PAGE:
I recently had the good fortune to be on a planning committee with Dennis Culliton of the Witness Stones Project @witnessstones. He is one of the most dedicated, passionate, knowledgeable, and giving educators I have every had the privilege to engage. In that spirit, I asked him if I could share his works cited list with this community. Here it is:

Witness Stones Project
Annotated Works Cited


Asher, Rev. Jeremiah.  Incidents in the Life of the Rev. J. Asher, Pastor of Shiloh. Charles Gilpin, 1850.
This work was written by the grandson of Gad Asher who was enslaved in Guilford and fought in the American Revolution.  The author, Rev. Jeremiah Asher, was an abolitionist and the first African American chaplain in the army to die in service to the United States during the Civil War.

Bontemps, Arna, ed.  Five Black Lives: The Autobiographies of Venture Smith, James Mars, William Grimes, The Rev. G.W. Offley, and James L. Smith. Wesleyan University Press, 1971
This important source contains the autobiographies/slave narratives of two individuals held in captivity in Connecticut (Venture Smith and James Mars).  The originals can also be found in digital format online. Venture Smith was held captive in southeastern Connecticut; James Mars was held captive in northwestern Connecticut.

Brace, Jeffry. The Blind African Slave; Or Memoirs of Boyrereau Brinch, Nicknamed Jeffrey Brace. University of Wisconsin Press, 2004.
This is one of three extant autobiographies/slave narratives of Jeffry Brace, a person enslaved in Connecticut.  He was held captive in southwestern New Haven County.

Caron, Denis R. A Century in Captivity: The Life and Trials of Prince Mortimer, a Connecticut Slave. University of New Hampshire Press, 2006.

This book details the life of Prince Mortimor who was held in captivity in Middletown, CT, and in prison at the (Old) Newgate Prison for a total of over 100 years. His story of servitude, agency, resistance, and resiliance predicts the lives of many people of color who followed.

Culliton, Dennis.  Slavery and Freedom in Madison and Guilford CT.  Guilford Free Library Papers, no. 7, 2017.
This work is a foundational research into slavery in Guilford, CT.  It  provides the evidence and materials used to create the Witness Stones Project and the “Five Themes of Slavery”.

Farrow, Anne, Joel Lang, and Jenifer Frank.  Complicity; How the North Promoted, Prolonged, and Profited from Slavery. Hartford Courant Company, 2005.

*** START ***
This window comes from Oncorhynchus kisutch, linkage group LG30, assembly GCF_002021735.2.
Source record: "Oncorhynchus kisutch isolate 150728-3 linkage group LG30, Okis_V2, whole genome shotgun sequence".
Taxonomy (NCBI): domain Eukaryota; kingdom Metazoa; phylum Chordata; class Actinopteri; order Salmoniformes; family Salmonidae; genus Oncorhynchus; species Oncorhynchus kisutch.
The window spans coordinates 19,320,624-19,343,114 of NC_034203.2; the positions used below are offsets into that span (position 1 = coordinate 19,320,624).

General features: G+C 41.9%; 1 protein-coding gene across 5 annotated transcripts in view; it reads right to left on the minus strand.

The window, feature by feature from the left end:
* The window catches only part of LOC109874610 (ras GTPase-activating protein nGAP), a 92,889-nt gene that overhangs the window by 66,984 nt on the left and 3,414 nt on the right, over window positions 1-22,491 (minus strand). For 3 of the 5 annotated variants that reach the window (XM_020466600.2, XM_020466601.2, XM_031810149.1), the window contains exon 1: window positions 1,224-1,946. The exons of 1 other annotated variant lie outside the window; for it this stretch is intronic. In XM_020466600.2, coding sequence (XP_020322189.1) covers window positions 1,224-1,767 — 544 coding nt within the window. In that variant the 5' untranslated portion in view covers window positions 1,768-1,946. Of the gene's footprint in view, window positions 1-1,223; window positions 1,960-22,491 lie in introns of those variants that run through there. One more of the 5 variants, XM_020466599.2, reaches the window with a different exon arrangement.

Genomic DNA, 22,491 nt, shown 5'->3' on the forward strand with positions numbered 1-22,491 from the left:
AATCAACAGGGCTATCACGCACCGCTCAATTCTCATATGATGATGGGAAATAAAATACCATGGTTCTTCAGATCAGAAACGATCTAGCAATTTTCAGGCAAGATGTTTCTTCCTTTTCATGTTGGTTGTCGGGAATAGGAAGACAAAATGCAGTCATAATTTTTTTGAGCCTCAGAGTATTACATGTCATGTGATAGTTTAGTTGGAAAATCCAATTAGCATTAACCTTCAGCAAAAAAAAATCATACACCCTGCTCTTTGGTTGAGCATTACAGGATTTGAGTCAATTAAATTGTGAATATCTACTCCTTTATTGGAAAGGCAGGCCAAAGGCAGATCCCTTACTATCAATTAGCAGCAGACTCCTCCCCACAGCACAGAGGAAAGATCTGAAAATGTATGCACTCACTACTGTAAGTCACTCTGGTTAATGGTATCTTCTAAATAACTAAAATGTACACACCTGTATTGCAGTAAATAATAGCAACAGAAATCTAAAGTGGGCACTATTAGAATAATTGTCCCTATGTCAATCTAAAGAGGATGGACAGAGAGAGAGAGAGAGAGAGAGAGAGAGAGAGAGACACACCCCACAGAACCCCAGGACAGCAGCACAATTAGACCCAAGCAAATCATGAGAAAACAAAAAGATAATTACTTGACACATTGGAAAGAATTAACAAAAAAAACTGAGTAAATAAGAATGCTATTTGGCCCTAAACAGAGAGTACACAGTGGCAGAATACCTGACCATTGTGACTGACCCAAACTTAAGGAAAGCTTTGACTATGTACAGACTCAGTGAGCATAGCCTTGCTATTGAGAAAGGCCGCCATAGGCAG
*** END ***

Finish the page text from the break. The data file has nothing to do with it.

The story of how Connecticut and all of the north benefited from slavery is documented in this book.  It includes details about slavery in the 17th and 18th centuries, the West Indian Trade, and the importation of ivory tusks from Africa for the piano industries.

Farrow, Anne.  The Logbooks: Connecticut’s Slave Ships and Human Memory. Wesleyan University Press, 2014.

Using the slave ship log books kept by Dudley Saltonstall of Connecticut, the author uncovers the business and horrors of the slave trade emanating from our shores.

Griswold, Mary Hoadly.  Yester-Years of Guilford. The Shoreline Times Publishing,1938.
These are local anecdotes about historic houses and the persons who lived in them.  The author included the stories of those held in servitude during colonial and early American periods.

Menta, John.  The Quinnipiac: Cultural Conflict in Southern New England.  Yale University Press, 2010.
This is a well researched monograph that shows the use of colonial courts to deprive the Quinnipiac, a southern Connecticut tribe, of their ancestral lands.  Debt, servitude, and confiscation of property were precise tools used to change ownership of the land and displacement of local populations.

Saint, Chandler B. and George A Krimsky.  Making Freedom: The Extraordinary Life of Venture Smith.  Wesleyan University Press, 2009.
This reinterpretation of the life of Venture Smith includes new details, maps, and a complete facsimile of the autobiography.

White, David O.  Connecticut Black Soldiers, 1775-1783. Pequot Press, 1973.

Before and other online sources, the author gathered and arranged evidence of the hundreds of free and enslaved African Americans from Connecticut who fought and served in the Revolutionary War. A great place to find evidence of local slavery and service.

Long Island, New York: Hayes, Katherine Howlett.  Slavery Before Race: Europeans, Africans, and Indians at Long Island’s Sylvester Manor Plantation, 1651-1884. New York University Press, 2013.

This historic archeological study of indigenous and African slavery and the West India trades is based on the exploration of a specific site on Shelter Island which is located between the fork on eastern Long Island. The archeological evidence at this site is unique and adds to the archival evidence unearthed by the author.

Massachusetts: Gerzina, Gretchen Holebrook.  Mr. and Mrs. Prince: How an Extraordinary Eighteenth-Century Family Moved Out of Slavery and Into Legend. Amistad, 2008.

The story of Lucy Terry and Abijah Prince is told through account books, property records, court proceedings, and anecdotes. Most of the story of their servitude takes place in western Massachusetts while much of their time in freedom is spent in Vermont. Interesting sources are used by the author to put flesh on the bones of the historical record.

Lemire, Elise.  Black Walden: Slavery and Its Aftermath in Concord, Massachusetts.  University of Pennsylvania Press, 2009.

Using the home of the Transcendentalist movement in New England, the author uses multiple sources to tell the story of African slavery and the freedom in the town of Concord, northwest of Boston. In her story, she uncovers the realtionshiop of status and slave-holding. She introduced me to the term and use of gibbeting as a medieval method of execution.